However, in a show all about the psychological impact of its events, especially in regards to Jimmi Simpson’s spiral into Ed Harris, a grandiose and typical dystopia feels out of sorts. The less complex near future with the most immersive ‘video game’ ever is much more logical (and, in the spirit of the original film, disturbing). But that does nothing to help with the “where” side of the question.
Where is Westworld?
The layout of the park itself – both the geographic landscape and the inner workings of the Delos HQ – is shown pretty clearly in the show and HBO’s viral marketing, but that doesn’t get us any closer to where on Earth it really is; in terms of concrete evidence, we have nothing beyond the fact the location shooting was done in Utah. In fact, the closest we’ve got to the real world is Teddy and Logan’s entrance and Maeve’s near-departure, neither of which went beyond the lobby (there is also Bernard’s call to his wife and memories of his son, but as that was all part of Ford’s deception they can’t be taken too seriously).
Most hints come from the tech side of the park and point towards a remote location: we know from the fact that the staff have to go on rotation that the travel distance is too long for even week-long shifts; there’s limited communication with the outside world evidenced by having to use of video call stations and internal comms only within the park; Charlotte appearing suddenly takes several people by surprise, meaning it’s not the easiest place to access. None of that remoteness accounts for the sheer size of the installation, however; we see that Ford is able to redo locations on a mass scale and the game world goes all the way to the sea, making it impossible to be just a small bubble in the middle of the desert.
There’s not just space needed for the park either – we saw early on that cold storage was in a barely-converted old version of the entrance lobby and the finale established the presence of at least one other park, S-World (Samurai World?), while Felix calling the location of Maeve’s daughter “Park 1” suggests there could be many more than just that. This means we’re dealing with a ridiculously large complex the show hasn’t really hinted at. However, what’s so important from the other parks reveal is that if totally different worlds are all part of the same mega-park, then there’s next to no chance of this really being in the American west – that’s as likely as Samurai World actually being in Japan.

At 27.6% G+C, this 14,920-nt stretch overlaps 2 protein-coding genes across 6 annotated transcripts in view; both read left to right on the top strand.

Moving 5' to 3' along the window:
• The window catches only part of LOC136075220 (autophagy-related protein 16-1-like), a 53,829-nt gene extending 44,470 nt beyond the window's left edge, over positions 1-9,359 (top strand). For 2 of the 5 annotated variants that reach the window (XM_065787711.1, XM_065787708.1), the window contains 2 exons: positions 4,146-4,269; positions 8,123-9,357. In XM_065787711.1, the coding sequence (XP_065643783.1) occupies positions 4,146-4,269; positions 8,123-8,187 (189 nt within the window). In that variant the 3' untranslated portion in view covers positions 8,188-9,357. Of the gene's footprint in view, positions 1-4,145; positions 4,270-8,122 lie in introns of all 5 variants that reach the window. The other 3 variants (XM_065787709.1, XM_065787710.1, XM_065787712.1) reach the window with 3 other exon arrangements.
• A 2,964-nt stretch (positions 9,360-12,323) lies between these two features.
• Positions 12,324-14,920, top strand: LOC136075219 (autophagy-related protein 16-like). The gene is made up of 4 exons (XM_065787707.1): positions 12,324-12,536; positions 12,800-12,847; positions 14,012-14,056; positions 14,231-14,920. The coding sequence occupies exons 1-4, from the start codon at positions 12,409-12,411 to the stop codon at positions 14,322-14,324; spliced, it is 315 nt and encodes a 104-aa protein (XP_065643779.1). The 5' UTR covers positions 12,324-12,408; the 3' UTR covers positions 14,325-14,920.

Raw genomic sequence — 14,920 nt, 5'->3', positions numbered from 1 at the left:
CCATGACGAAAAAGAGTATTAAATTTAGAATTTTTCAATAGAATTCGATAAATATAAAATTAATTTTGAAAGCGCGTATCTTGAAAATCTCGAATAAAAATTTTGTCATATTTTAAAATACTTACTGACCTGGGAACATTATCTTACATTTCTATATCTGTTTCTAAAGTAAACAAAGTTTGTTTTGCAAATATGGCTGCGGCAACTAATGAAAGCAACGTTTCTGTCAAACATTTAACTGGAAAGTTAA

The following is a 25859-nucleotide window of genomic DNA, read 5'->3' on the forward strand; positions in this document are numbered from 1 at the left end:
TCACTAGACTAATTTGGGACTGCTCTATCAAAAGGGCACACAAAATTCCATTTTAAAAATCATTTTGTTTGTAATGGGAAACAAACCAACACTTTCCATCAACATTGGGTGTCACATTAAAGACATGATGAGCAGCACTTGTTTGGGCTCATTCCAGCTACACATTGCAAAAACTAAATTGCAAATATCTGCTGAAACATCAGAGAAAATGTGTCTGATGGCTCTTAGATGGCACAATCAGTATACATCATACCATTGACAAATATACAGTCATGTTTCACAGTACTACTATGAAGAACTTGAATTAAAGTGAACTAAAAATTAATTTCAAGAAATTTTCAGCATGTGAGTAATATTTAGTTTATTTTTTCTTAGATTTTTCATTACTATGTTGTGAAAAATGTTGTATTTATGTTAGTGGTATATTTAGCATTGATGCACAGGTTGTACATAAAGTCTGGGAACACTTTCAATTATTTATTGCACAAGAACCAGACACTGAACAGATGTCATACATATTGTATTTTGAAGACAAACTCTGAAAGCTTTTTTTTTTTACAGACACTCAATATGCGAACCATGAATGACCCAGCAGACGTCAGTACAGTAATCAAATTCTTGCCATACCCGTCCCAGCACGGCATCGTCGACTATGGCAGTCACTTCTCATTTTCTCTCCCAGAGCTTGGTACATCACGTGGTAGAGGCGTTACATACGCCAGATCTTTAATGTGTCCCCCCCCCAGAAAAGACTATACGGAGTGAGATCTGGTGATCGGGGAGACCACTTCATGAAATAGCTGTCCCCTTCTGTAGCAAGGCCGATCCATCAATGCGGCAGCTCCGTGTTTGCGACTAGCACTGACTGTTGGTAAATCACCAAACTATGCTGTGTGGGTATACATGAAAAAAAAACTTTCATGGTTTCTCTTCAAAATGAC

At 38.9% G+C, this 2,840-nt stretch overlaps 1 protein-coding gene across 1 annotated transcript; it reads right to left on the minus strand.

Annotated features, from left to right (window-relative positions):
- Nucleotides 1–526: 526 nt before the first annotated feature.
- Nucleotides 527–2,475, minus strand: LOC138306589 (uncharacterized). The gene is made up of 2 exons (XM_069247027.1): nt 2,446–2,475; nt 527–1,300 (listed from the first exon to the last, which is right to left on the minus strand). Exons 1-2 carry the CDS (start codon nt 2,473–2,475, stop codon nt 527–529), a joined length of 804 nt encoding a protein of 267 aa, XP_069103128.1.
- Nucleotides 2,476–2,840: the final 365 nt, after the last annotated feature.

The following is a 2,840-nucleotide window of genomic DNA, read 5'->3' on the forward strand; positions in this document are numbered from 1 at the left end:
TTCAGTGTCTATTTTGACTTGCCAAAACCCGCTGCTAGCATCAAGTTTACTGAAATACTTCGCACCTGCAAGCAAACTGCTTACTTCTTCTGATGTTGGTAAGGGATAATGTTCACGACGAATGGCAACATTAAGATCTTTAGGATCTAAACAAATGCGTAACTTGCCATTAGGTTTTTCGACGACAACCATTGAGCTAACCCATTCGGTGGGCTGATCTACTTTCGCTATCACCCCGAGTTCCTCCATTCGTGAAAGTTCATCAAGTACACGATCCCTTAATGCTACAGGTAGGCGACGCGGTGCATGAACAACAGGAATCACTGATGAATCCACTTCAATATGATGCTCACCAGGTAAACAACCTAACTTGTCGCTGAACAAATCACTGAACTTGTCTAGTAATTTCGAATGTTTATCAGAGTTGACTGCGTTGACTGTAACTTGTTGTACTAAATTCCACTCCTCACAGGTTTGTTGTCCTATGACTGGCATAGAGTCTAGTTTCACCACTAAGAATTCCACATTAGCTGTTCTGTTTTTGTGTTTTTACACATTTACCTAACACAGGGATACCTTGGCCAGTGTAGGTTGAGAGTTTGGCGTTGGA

A popular theory is that Westworld and the surrounding ephemera are actually on a different planet, probably a terraformed Mars. It would run on nicely from today’s talk of SpaceX and Mars One, and while the notion of space exploration culminating in artificial theme parks may at first seem odd, remember that in this world artificial intelligence has pretty much gone the same way also (albeit as a result of Ford’s iron fist). The rotating home and limited communications certainly fit, and on a new world physical limitations cease to be an issue. To give this possibility extra weight, Jonathan Nolan even namechecked it unprovoked when describing his first discussion of location with J.J. Abrams:
“I said to J.J., ‘Is that park even on this planet?’ The important thing for us was, when you come to the series you have no idea where you are. Disneyland is in a parking lot in Anaheim, but it’s spectacular and you forget where you are when you’re inside.”
That quote aside, however, there’s not much strong evidence, and some of what there is doesn’t hold up; there were claims the Delos globe doesn’t show Earth, when actually seen again in the finale it appears to, while the constant philosophical musings of “life on this planet” meaning humanity’s evolution on Earth would be a major scripting oversight.
What the quote and the wider space theory really does is bring us back to the idea of a bubble. The finale subtly revealed that Westworld is more artificial than we at first realised, with the moon looming large during Teddy and Dolores’ final exchange on the beach revealed in the background to just be a practical effect; the sea may make it seem like we could be on an island, possibly man-made (and that would certainly be cool), but it’s more likely the limits of a Truman Show-like capped eco-system.
Other planet? Underwater? Underground? A space ship? Sadly it’s hard to rule anything out or prove it otherwise, but what we can say with some certainty is that Westworld isn’t in the wild west.
Westworld will return in 2018.